Tobacco Roots

Tobacalero Jose Jaime Blanco Marquez demonstrates how to roll a Cuban “puro de Vinales, the best quality cigar in the world.” Jose’s farm-hut overlooks the oxen-plowed fields, his majestic plants and the sweeping valley vistas, where the art of tobacco cultivation has roots which run deep.  For at least five hundred years, tobacco growers have turned the earth of western Cuba’s Valle de Vinales, their fields often in the morning shadows of huge limestone monoliths called ‘mogotes.’  Tending daily to a plant that seems to glow and land that seems to whisper, Valle de Vinales tobacco farmers are linked to the ancestry of the land. Says Jose, “This is what we do.”
Tobacco (nicotiana tabacum) is native to the Americas and was cultivated by some of Cuba’s earliest inhabitants. Taino Indian medicine men puffed reed pipes called 'tobagos' to burn the dried leaves of the cohiba (tobacco) plant. Spanish conquistadors were the first Europeans turned on to the stimulating weed, but it wasn’t until 1580 when immigrants from the Canary Islands began producing tobacco for commercial export overseas. The native Tainos called the immigrant farmers ‘guajiro’ meaning literally ‘one of us’ because they appeared to honor and tend the plant with such admiration and care. By 1850 a railway extended into Cuba’s fertile farming grounds and new sea routes were opened up to shuttle away huge harvests of tobacco, bound for the fingertips of Europe’s elite.

Today, Cuba’s humble herb tobacco, a plant with giant, delicately soft leaves, strong stalk and fragrant white flowers filled with thousands of tiny golden seeds, is Cuba’s most important and globally-recognized agricultural crop.  In a world of plants and people, it would be difficult to find a finer example of how the culture of cultivation has shaped a landscape and the people who tend to the fragrant leaves and invaluable golden seeds.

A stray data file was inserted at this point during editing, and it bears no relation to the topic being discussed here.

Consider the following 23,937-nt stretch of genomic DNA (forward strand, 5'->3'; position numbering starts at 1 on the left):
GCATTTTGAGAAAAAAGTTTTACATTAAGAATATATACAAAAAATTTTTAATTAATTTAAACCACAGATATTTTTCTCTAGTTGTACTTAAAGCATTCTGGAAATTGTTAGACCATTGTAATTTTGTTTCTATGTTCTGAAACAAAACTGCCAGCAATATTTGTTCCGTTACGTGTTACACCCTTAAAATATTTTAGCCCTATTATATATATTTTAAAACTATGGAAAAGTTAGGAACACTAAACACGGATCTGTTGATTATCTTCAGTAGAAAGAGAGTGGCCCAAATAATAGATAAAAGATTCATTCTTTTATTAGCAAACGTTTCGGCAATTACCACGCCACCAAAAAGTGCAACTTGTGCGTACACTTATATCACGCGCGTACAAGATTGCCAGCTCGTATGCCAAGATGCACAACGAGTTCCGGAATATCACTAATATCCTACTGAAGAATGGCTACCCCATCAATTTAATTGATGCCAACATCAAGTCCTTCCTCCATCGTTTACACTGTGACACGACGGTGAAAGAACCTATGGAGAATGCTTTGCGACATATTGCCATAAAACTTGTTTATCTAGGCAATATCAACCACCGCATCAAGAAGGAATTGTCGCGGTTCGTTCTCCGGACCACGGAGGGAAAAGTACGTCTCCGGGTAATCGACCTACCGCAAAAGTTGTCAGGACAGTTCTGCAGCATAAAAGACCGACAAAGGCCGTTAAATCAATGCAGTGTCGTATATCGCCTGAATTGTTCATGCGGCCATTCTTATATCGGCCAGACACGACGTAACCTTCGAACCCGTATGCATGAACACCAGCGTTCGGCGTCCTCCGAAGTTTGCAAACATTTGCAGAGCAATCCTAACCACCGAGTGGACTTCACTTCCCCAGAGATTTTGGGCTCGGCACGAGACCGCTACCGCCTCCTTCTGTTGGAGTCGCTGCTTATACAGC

Inspiring Land Care
Ismar Garce Palmero stands in a mulched pathway of a garden she knows well. Beyond the garden’s small fence, diesel trucks rumble down the street and children walk home with their friends. Ismar and her husband Roger Sonhesteson Anazeo manage a half-acre urban permaculture garden in Sancti Spiritus – they are ambassadors for healthy community living. The ecological design features of this garden, named El Ranchon Permacultural Criolla, are seemingly endless: a plant-based grey-water recycling system, vermiculture (composting with worms), a composting toilet for naturally fertilizing flowers, mico-irrigation, rainwater catchment, groundwater filtration system with underground irrigation for perennial plants, a riparian bio-reserve community of tadpoles, frogs, songbirds and butterflies, thousands of row feet of nutritious greens, root crops, medicinal and culinary herbs, ornamental flowers and a “vertical-gardening” experiment - and 85% of their seeds are from on-farm seed production. We ask Ismar for a garden tour and the first fifteen minutes we don’t take a single step. First she describes the importance of maximizing maturation and structural diversity in an AgroEcosystem – the soon-to-be harvested beets provide shade and water-conservation for the row of lettuce sown in the understory. When the beets are harvested, it is time to transplant the lettuce seedlings. Next Ismar harvests a large mustard leaf and describes the medicinal potency of this plant, used to combat asthma; mustard is also a pest-deterrent for other garden plants. She tells us to grown our own Collard greens because commercial producers use large amounts of pesticides on this nutrient rich crop. Next she describes the garden’s system of Integrated Pest Management, a form of organic pest control that uses diversity, flower intercropping and other ecological methods to confuse and minimize problematic pest populations. The amount of knowledge Ismar understands in one square foot of gardening space is astounding.